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Gender and Sociology

4/11/13
Sociology 101
Our own understanding of gender most clearly comes from our
societys presentation of gender, gender roles, and gender stereotypes.

Sociology is an integral part of gender in how it relates to culture and the


social order. Social expectations influence those of gender and the reverse
can occur as gender roles change and diversify. Here, we examine gender as
it applies to the three basic theories of sociology: symbolic interaction,
functionalism, and social conflict.
When meeting another for the first time, a person can automatically
determine the others gender with a single glance or sentence. This is done
through subtle cues transferred through symbolic interaction. Many things
can serve as symbols, from physical traits to body language, tone, and more.
Physical traits are often be the most obvious indicator of gender, as both
boys and girls are given certain clothes, toys, etc. from the time they are
young. From infancy, parents dress their children in colors and styles that will
make their childs gender obvious; most notable is the trend of girls in pink
and boys in blue. Even babies dressed in gender-neutral clothing often have
some indication of their gender; girls can have earrings or headbands while
boys do not, and even diapers often indicate gender (Corrado, 2009).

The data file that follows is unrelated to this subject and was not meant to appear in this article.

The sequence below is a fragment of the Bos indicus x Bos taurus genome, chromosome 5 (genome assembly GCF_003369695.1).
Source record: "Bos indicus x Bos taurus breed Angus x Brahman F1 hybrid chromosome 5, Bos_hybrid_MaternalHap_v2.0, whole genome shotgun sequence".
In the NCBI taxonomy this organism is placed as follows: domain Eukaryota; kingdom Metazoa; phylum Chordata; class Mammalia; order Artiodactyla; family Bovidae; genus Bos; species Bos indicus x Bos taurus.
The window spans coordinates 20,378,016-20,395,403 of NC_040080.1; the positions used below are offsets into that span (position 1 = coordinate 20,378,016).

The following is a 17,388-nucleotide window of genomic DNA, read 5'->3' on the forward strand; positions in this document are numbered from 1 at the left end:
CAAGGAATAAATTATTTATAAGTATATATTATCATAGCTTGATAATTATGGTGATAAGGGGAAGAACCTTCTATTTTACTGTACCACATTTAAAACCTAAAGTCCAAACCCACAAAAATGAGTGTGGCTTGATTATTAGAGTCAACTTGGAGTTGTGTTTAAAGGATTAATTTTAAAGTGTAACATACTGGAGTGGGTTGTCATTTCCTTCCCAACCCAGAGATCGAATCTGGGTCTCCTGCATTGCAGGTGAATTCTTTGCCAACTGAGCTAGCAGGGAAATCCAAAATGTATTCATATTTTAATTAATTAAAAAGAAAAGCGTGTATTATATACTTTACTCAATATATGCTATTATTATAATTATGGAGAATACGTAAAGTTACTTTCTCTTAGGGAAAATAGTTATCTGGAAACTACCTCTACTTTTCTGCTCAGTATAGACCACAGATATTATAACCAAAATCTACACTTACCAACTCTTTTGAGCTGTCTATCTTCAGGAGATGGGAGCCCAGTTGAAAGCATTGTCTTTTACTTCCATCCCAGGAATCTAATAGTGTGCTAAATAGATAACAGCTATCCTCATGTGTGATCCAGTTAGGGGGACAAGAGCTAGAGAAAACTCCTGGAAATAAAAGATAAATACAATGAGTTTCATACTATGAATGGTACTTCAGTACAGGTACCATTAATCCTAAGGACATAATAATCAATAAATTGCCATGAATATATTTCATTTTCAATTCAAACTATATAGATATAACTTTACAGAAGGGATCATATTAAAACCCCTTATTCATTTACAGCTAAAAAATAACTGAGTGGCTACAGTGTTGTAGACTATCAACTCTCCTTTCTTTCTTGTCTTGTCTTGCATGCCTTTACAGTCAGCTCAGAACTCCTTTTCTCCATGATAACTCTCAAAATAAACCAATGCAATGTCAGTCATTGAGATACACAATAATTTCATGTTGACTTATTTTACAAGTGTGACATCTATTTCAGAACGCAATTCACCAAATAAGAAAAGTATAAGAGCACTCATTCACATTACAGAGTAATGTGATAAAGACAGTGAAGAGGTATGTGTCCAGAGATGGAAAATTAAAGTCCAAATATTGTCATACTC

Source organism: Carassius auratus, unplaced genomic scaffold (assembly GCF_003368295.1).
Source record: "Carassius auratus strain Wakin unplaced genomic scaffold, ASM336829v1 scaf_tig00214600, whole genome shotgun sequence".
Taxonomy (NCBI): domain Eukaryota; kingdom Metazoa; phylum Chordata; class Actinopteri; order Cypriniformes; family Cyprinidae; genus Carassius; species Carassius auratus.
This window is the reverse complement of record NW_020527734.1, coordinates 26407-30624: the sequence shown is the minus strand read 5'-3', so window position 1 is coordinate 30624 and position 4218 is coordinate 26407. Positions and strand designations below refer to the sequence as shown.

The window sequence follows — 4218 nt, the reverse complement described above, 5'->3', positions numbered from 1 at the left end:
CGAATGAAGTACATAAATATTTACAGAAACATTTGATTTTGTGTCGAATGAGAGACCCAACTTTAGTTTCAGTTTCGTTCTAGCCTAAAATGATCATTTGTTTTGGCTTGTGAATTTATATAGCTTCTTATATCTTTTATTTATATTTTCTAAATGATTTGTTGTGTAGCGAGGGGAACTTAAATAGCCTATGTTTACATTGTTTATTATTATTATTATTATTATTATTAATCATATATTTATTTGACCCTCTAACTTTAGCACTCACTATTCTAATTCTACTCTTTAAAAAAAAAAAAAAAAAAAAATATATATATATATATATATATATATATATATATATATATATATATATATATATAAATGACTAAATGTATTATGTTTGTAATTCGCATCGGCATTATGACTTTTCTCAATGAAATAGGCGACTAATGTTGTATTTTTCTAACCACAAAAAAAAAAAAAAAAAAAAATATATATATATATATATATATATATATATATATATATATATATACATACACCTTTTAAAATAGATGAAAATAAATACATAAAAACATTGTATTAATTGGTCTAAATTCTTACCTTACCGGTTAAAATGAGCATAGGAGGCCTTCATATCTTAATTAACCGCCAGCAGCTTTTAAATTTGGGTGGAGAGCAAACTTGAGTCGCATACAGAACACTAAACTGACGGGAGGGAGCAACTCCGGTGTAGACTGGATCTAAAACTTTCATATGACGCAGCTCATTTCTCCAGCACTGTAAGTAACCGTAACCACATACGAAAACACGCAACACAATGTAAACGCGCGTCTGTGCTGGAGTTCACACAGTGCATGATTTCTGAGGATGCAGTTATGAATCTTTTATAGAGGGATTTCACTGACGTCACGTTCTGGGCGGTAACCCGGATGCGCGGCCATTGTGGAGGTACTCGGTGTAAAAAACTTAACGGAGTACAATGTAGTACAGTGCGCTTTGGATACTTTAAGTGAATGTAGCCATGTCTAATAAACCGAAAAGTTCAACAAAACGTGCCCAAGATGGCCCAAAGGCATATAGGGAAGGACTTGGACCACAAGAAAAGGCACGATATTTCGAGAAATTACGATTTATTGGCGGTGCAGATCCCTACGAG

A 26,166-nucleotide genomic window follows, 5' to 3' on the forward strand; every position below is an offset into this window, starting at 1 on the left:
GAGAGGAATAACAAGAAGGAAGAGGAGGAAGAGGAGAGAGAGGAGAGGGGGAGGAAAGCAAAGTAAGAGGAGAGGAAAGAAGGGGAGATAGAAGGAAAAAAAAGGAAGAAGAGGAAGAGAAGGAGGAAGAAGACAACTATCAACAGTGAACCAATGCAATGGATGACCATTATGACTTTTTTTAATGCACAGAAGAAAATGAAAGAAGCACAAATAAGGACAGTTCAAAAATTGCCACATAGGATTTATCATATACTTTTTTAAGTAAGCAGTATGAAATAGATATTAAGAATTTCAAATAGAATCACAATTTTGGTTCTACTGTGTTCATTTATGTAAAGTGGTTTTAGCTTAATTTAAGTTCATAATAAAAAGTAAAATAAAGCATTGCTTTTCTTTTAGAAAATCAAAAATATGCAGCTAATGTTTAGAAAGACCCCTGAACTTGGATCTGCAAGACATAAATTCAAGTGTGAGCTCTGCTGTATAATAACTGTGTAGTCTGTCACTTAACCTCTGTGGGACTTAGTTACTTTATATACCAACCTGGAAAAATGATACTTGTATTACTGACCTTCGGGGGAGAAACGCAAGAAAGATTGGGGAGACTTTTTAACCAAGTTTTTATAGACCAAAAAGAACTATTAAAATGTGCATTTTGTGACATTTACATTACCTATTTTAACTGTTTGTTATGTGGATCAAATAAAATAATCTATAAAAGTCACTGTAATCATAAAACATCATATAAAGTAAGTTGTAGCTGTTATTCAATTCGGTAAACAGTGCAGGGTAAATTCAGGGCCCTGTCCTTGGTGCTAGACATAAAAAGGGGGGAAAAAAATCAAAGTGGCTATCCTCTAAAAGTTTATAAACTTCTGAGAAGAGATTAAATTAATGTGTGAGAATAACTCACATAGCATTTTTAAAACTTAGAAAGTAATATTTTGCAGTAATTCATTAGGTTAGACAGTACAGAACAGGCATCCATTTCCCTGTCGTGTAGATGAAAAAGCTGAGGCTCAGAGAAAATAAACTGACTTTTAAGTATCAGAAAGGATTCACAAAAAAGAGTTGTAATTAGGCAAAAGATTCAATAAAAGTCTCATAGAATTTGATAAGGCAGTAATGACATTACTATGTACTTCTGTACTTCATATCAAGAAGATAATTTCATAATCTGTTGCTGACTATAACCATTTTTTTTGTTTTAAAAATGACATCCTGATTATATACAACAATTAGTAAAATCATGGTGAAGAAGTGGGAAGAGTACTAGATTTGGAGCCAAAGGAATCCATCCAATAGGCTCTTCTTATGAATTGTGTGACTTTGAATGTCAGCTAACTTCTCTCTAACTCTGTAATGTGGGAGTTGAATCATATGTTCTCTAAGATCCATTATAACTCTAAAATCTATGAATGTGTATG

Gender-typical dress tends to carry on throughout adolescence and
adulthood, as start girls wearing dresses and high heels while boys wear
suits and ties. Personality traits can also indicate a persons gender, although
these tend to be less clear than physical indicators. From childhood, boys are
often raised to be assertive and rambunctious while girls are taught to be
quiet and gentle (Giddens, Duneier, Appelbaum & Carr, 2011). Other traits
are also stereotypically feminine or masculine; for example, being

affectionate, compassionate, loyal, and soft-spoken are generally classified


as womens traits, whereas leadership, being competitive, individualistic, and
analytical are mens traits (Giddens, Duneier, Appelbaum & Carr, 2011).
Exhibiting such traits can be a symbol that indicates gender, along with more
obvious physical characteristics like dress, hairstyle, etc. Such symbols
contribute to the functioning of society by indicating a persons gender,
which can lead to predictions about their behavior, personality, and life
choices. All of this is processed in a single glance, making judgments clearer
when meeting someone new for the first time.
The functionalism theory can be applied by looking at gender divisions
and unions among young, elementary-age children. The social activity the
children are engaging in would be something simple, such as playing on a
school playground. Social structures are often divided by gender; from
preschool on, children tend to interact more with others of the same gender,
a tendency that increases throughout elementary school. Ratings of the
opposite gender also decrease during this time, and children become
increasingly negative toward the opposite gender (Lewis & Phillipsen, 1998).
The classroom or school is the social institution where children interact with
same- and opposite-gender peers. The manifest function of gender division
in schools is simply to separate the genders; since most children have
developed a disdain for the other gender by late kindergarten, they want to
be separated (Sparks, 2012). The latent function is a creation of two
separate cultures, that of boys and that of girls. This also can reinforce

gender stereotypes, as girls learn only what girls are supposed to do and
boys learn only what boys are supposed to do, with no mixing of gender
roles. This contributes to the functioning of society by creating gender